Ghosts, debauchery and devils… The Hellfire Caves are one of Buckinghamshire’s most intriguing attractions - but what of the club that named them?
The original Hellfire Club was founded in London in 1718, by Philip, Duke of Wharton. The Duke could have been best described as a “character”. Sometimes charitably given the sobriquet as a “man of letters”, he was equally known as a “a drunkard, a rioter, an infidel and a rake”.
Wharton’s club admitted men and women as equals, and set out to satirise the clubs of the day. A open disdain for religion saw members referred to as “devils”, dressing as characters from the Bible and holding mock religious ceremonies. Regular menu items included: “Holy Ghost Pie”, “Breast of Venus”, and “Devil’s Loin”. And it was washed down with “Hell-fire punch”.
Like all the best parties, the club was shut down in 1721 by George I on grounds of immorality.
The club was revived (albeit under the name of Order of the Knights of St Francis) in 1755 by Sir Francis Dashwood, 11th Baron le Despencer. Also a bit of a wag, his CV included impersonating Charles XII while in Russia, attempting to seduce Tsarina Anne, and a subsequent expulsion from the Papal states.
The new Hellfire Club had a motto: “Fais ce que tu voudras” (Do what thou wilt) – incidentally later used by the occultist, and all-round fun guy, Aleister Crowley.
In 1755, Sir Francis leased Medmenham Abbey from a friend and rebuilt it in the fashionable Gothic revival style, along with the Hellfire motto in stained glass above the entrance and murals by none other than William Hogarth.
Around the same time, Sir Francis excavated the nearby West Wycombe Caves, on his family’s estate, in order to provide chalk and flint for a local road. The caves had existed since ancient times and Sir Francis extended these for his own nefarious purposes, decorating them with mythological themes, phallic symbols and other things you wouldn’t want your gran to see.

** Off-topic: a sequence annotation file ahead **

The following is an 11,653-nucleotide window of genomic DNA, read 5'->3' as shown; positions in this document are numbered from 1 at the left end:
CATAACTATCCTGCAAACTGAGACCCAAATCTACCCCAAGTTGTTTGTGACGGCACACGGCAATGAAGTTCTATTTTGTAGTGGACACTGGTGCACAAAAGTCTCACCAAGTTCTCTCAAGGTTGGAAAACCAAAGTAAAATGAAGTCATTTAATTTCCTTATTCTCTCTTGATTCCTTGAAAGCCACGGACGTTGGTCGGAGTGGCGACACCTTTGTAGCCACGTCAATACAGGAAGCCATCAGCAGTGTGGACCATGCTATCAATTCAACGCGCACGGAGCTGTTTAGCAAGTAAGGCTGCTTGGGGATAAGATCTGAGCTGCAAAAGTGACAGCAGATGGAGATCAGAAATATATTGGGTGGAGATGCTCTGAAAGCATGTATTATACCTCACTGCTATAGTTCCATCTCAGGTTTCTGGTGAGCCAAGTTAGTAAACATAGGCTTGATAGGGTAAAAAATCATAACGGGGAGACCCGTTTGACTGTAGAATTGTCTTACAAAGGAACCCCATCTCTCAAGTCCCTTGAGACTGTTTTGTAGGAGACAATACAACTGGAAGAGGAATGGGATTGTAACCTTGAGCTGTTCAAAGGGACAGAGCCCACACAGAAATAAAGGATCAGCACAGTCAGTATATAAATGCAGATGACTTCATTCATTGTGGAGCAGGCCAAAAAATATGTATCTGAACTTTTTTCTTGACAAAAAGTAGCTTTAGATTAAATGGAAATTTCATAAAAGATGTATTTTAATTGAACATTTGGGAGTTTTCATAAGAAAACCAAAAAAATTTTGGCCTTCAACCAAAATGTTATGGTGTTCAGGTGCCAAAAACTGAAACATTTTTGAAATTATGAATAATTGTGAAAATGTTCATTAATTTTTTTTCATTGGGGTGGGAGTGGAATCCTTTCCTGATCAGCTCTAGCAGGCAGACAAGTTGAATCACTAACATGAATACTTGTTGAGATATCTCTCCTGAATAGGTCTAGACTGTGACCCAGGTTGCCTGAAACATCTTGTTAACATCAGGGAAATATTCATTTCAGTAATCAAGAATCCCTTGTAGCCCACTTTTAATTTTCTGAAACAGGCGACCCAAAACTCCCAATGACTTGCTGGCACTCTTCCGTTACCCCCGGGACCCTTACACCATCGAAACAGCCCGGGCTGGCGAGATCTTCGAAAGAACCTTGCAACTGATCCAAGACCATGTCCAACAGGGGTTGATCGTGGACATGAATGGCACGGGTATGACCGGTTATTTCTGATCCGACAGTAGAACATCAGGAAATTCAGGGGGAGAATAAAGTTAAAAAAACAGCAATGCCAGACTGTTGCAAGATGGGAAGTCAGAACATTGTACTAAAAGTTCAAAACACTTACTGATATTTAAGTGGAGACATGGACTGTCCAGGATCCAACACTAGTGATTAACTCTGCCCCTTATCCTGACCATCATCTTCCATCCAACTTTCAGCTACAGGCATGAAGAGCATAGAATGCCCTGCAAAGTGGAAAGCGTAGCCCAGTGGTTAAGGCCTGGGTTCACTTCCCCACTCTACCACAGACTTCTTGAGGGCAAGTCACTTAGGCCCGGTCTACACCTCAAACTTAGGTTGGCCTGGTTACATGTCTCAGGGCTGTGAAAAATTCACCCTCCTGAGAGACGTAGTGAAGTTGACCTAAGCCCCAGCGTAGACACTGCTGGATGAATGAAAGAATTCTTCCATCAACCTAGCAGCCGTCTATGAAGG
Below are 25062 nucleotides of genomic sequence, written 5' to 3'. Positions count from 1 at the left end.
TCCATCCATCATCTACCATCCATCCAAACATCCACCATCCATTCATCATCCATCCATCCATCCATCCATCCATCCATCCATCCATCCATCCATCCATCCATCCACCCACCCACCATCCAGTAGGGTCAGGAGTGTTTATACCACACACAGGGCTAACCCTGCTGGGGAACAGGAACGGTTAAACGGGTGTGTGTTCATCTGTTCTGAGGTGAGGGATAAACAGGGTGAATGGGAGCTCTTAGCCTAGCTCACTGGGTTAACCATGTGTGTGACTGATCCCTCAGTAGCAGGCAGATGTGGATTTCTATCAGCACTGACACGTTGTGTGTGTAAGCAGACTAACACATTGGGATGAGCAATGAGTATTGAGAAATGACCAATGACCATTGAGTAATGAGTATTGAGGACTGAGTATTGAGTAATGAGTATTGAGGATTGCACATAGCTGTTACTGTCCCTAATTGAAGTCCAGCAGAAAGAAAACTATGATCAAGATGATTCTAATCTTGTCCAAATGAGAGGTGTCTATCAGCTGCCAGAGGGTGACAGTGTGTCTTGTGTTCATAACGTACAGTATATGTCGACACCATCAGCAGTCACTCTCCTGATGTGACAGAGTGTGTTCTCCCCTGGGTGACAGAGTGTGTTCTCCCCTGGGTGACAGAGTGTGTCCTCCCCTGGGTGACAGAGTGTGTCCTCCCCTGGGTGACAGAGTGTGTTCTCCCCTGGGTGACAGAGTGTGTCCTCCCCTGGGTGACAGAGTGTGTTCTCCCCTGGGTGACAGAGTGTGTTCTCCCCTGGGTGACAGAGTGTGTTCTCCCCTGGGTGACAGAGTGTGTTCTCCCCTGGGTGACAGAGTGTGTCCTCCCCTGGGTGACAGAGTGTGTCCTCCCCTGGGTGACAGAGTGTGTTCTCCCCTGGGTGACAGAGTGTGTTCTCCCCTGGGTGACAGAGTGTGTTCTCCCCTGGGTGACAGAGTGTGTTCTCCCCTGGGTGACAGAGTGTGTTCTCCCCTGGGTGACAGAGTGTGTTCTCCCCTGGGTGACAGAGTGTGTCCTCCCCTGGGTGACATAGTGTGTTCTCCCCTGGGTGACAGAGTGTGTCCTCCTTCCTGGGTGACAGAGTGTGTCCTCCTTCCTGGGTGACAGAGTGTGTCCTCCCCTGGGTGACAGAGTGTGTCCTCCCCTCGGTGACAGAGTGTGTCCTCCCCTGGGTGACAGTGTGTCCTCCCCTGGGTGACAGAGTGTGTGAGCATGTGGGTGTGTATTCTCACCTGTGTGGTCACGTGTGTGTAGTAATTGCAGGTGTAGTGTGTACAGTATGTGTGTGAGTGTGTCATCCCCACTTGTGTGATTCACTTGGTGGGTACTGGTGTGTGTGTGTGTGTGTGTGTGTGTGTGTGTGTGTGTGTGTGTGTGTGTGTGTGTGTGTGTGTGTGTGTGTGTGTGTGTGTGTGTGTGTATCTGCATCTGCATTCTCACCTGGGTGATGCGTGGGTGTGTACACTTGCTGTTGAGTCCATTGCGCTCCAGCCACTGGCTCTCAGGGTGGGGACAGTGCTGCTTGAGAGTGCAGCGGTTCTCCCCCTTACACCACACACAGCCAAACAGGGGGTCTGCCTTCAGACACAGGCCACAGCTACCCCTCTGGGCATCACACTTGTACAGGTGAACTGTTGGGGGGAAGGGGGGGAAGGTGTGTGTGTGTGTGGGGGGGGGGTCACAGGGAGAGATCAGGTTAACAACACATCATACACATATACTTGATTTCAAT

All dug by hand, the caves extend 400 metres underground, with the individual chambers connected by a series of long passageways. The irregular path of the caves is said to stem from the workers following the seam of chalk.
The club met twice a month, using both Medmenham Abbey and the caves and local legends told of black masses, drunkenness and female “guests” (actually prostitutes) being referred to as “Nuns”.
By the 1760s the heyday of the club was over. After a disastrous turn as Chancellor of the Exchequer for a year, Sir Francis took up his position in the House of Lords. And this, combined with the publication of a number of salacious pamphlets published by leading members of the club, and easily identifying Medmenham, spelled the end of the road for the Hellfire in 1766.
Nothing now remains of Sir Francis’ club. Its Steward, Paul Whitehead, burned all the incriminating records before his death in 1774 – and it is said that his ghost haunts the caves.
Despite the original being long gone, Hellfire clubs do still exist. Two Irish universities play host to Hellfire clubs – Trinity College and Maynooth University – but more certainly exist in secret around the globe.
The Hellfire caves are open every day from April 1st to 31st October from 11am to 5.30pm.
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